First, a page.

Poetry Friday: Haiku

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Where I live in northwest Montana, winter can feel like an eternity. Cloudy inversions can drop into our valley for days, sometimes even weeks on end before a cold clear day brings the glorious sunshine back, if even for only a day.

One way to cope with dreary Montana winters (short of denning-in like our native grizzlies) is to embrace our surroundings. For me, this meant a brisk hike with my pups in a nearby state park last weekend. While working our way up a favorite trail, it seemed I was seeing the forest through different eyes. Perhaps it was the stark white landscape that drew my eyes to see what I had passed by so many times last summer. Dead, decaying trees full of holes jumped out at me as if I had never seen them before.

I recalled past field trips with my students in Glacier National Park, where rangers taught us about the amazing biome of old-growth forests, and the importance of dying and decaying trees. On my hike, it seemed all my eyes found were these trees; homes to birds, squirrels, insects, and other winter resistors.

It has been a while since I attempted a poem, but I could feel inspiration bubbling up in me as I continued my hike. I haven’t tried a haiku, so with the continuing encouragement and mentoring from my good friend, Margaret Simon, I share this poem in celebration of and appreciation for old-growth forests.

Not what I once was,I appear hollow, lifeless.Look closely and see.I am valuable.A hunting perch for raptors,Colonized by an (4)

Thank you to Jan @ bookseedstudio for hosting today’s #PoetryFriday link-up!

20 thoughts on “Poetry Friday: Haiku

  1. Margaret Simon is just a wonder. I really like your haiku and the way they remind us that even death has a purpose in nature. Finding beauty and purpise in dying is such a necessary part of life. Love all the details you list here.

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  2. Warm greetings, Dani. It’s so good to pour the cup of hot tea & meet you. I love this haiku. And also in your vivid essay “winter resistors” grabbed me, too. My hubby & I love decaying trees (much to our neighbors’ distaste – we live in close proximity to other humans.) Maybe I can use your poem to summon a label other than “decaying trees.” Hmmm. You’ve given me an idea. Happy weekend!

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  3. margaretsmn says:

    I love how you combined the poem and image. Side by side, they enhance each other. I’m so glad you are writing more and sharing. This is a wonderful community of writers.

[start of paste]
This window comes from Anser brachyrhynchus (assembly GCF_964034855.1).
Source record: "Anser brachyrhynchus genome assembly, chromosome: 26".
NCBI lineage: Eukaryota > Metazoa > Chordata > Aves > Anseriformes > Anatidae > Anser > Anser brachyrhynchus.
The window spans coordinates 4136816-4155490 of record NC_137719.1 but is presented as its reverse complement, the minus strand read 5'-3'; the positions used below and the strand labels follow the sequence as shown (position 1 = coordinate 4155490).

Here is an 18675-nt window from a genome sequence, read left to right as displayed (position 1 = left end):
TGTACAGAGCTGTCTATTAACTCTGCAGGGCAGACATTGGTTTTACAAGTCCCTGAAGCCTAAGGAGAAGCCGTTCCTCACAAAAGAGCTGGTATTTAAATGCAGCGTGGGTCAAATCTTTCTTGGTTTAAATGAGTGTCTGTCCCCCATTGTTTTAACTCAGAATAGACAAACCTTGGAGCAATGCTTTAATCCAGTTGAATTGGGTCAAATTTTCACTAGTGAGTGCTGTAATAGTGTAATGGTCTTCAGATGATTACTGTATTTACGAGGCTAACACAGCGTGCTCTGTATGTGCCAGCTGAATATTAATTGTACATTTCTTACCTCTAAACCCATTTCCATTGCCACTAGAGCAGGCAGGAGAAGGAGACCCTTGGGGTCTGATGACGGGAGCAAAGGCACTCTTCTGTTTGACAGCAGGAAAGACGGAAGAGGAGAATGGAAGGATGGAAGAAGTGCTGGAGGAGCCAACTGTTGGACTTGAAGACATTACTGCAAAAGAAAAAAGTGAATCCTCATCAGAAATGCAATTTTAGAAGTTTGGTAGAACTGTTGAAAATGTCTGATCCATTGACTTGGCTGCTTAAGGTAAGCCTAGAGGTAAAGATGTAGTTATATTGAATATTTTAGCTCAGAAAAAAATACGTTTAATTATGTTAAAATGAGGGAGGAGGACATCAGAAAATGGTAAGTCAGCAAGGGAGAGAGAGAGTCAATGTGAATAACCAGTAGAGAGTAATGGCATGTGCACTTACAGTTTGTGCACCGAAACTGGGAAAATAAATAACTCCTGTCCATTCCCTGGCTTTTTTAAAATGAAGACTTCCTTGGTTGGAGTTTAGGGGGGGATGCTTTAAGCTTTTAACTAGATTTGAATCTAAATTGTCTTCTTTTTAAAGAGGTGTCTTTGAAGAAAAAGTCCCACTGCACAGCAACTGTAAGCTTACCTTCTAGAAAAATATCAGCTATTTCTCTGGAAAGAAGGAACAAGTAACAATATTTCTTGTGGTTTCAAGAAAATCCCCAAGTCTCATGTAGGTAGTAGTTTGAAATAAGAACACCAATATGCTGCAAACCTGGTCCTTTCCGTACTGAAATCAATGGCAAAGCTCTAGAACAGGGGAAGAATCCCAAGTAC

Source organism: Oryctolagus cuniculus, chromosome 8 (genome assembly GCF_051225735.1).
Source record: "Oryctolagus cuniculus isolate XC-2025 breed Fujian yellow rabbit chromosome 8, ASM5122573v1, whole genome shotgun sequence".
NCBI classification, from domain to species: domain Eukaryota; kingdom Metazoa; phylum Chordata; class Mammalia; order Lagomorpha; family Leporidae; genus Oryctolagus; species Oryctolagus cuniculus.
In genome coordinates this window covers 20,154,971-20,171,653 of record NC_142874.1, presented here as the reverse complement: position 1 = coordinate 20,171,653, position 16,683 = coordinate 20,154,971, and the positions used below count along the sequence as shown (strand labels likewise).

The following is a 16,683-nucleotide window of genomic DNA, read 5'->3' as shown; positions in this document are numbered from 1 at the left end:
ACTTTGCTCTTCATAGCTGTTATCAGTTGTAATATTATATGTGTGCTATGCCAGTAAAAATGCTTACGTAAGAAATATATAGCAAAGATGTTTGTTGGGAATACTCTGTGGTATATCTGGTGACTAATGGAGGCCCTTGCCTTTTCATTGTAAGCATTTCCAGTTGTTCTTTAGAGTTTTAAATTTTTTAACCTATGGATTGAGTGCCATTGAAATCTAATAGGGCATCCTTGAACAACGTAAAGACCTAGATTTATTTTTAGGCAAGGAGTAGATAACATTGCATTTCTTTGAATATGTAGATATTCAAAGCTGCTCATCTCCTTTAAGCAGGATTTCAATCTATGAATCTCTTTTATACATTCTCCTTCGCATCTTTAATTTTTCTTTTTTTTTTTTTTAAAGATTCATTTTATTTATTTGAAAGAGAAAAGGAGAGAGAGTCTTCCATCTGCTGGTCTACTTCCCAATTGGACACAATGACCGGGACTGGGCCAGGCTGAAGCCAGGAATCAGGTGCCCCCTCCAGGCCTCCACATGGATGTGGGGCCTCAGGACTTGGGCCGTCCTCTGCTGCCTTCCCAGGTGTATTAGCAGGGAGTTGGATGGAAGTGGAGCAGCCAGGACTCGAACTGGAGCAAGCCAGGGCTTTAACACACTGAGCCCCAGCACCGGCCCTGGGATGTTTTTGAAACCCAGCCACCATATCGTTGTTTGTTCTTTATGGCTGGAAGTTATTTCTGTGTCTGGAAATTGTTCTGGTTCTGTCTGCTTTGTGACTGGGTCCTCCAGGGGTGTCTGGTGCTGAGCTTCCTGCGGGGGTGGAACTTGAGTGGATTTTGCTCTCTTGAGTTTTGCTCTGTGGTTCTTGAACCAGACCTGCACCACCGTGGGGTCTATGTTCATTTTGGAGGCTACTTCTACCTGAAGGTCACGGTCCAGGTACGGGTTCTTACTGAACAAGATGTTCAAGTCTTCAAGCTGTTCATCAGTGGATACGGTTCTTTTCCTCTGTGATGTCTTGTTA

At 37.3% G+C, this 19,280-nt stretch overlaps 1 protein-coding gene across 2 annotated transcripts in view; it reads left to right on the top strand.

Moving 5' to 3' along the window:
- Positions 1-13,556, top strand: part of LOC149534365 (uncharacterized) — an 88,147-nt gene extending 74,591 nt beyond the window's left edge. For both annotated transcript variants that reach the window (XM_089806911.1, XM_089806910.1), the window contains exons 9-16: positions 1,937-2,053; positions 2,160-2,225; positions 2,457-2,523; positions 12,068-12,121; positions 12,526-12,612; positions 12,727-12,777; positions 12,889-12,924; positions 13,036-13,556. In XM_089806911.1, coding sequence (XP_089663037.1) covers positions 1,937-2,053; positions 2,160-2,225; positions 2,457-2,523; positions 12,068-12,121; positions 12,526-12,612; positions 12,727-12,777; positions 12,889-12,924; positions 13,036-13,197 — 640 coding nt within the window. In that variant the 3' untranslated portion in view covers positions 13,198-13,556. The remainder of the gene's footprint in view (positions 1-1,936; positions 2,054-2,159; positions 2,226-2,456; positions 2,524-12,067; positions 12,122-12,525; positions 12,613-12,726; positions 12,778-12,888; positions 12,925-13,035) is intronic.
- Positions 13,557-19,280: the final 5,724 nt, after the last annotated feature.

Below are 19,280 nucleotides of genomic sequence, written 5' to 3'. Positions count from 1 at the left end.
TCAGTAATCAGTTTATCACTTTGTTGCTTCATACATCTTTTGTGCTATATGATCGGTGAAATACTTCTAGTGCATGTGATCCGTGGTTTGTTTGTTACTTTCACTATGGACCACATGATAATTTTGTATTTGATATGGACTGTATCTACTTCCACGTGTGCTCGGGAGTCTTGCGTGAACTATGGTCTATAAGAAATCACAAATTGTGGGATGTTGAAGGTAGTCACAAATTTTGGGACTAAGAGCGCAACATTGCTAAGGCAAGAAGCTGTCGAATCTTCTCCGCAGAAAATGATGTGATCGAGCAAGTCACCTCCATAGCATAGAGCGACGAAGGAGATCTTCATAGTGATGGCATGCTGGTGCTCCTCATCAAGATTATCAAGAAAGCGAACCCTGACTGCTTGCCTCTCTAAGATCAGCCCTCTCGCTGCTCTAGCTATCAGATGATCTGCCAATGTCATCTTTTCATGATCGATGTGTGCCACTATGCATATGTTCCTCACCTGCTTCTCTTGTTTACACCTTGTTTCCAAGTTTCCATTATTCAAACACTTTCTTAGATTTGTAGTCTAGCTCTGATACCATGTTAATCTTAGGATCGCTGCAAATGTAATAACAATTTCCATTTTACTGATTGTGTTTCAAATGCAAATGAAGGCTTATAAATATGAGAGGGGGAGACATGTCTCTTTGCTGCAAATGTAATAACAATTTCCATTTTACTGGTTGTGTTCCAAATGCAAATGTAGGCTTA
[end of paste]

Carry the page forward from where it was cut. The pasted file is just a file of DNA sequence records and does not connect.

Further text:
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  4. It sounds like we have a similar winter here in my part of Canada – nothing but grey, grey, grey, except instead of snow, we get never-ending rain! And it’s true – if you’re going to survive the winter, sometimes you just have to suck it up and get outside, whatever the weather!

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  5. You had me at “northwest Montana.” What a beautiful part of the world to find inspiration as you have. I’m so glad you found inspiration bubbling up inside you. This haiku series is such a blend of poetry with ecology. I hope you write more. The idea that this tree still has value and is a home is part of life is really beautiful and important. You mentioned fieldtrips. Are you an educator? Do you write for kids? It’s nice to meet you today.

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  6. lindabaie says:

    My students and I have studied the wealth of support from a ‘downed’ tree, but I’ve never seen such a tree that’s standing and filled with “homes”, Dani. How beautifully you captured it in your haiku, that “feast” of holes.

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  7. maryleehahn says:

    Lovely! I wish I could take my students on field trips to old growth forests in Glacier National Park!! Do you know the book The Hidden Life of Trees? You might like it.

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  8. We’re not quite as cold here in the Midwest Indiana as you are in Montana, but I can sure relate to those long stretches of cloudy days. And I enjoyed a hike through a new (yet to be formed) park with my husband, who is identifying the trees in it. Your photo and haiku are lovely–and an important reminder that our trees have value beyond just their timber–as I like to remind my husband!

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  9. One of the reasons I love walking in the same place over and over is the chance to notice changes in the landscape through the seasons. Your description took me right to your woods with the decaying trees increasingly visible in their winter setting. I love how you grouped your haiku and reminded us to stop, observe, and notice the many kinds of beauty in our world.

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  10. Keri Collins Lewis says:

    For not having tried haiku, you certainly connected us with nature! Well done, Dani! When I taught, I read a picture book about saguaro cacti and all the beauties of their life cycle even after they are “dead.”

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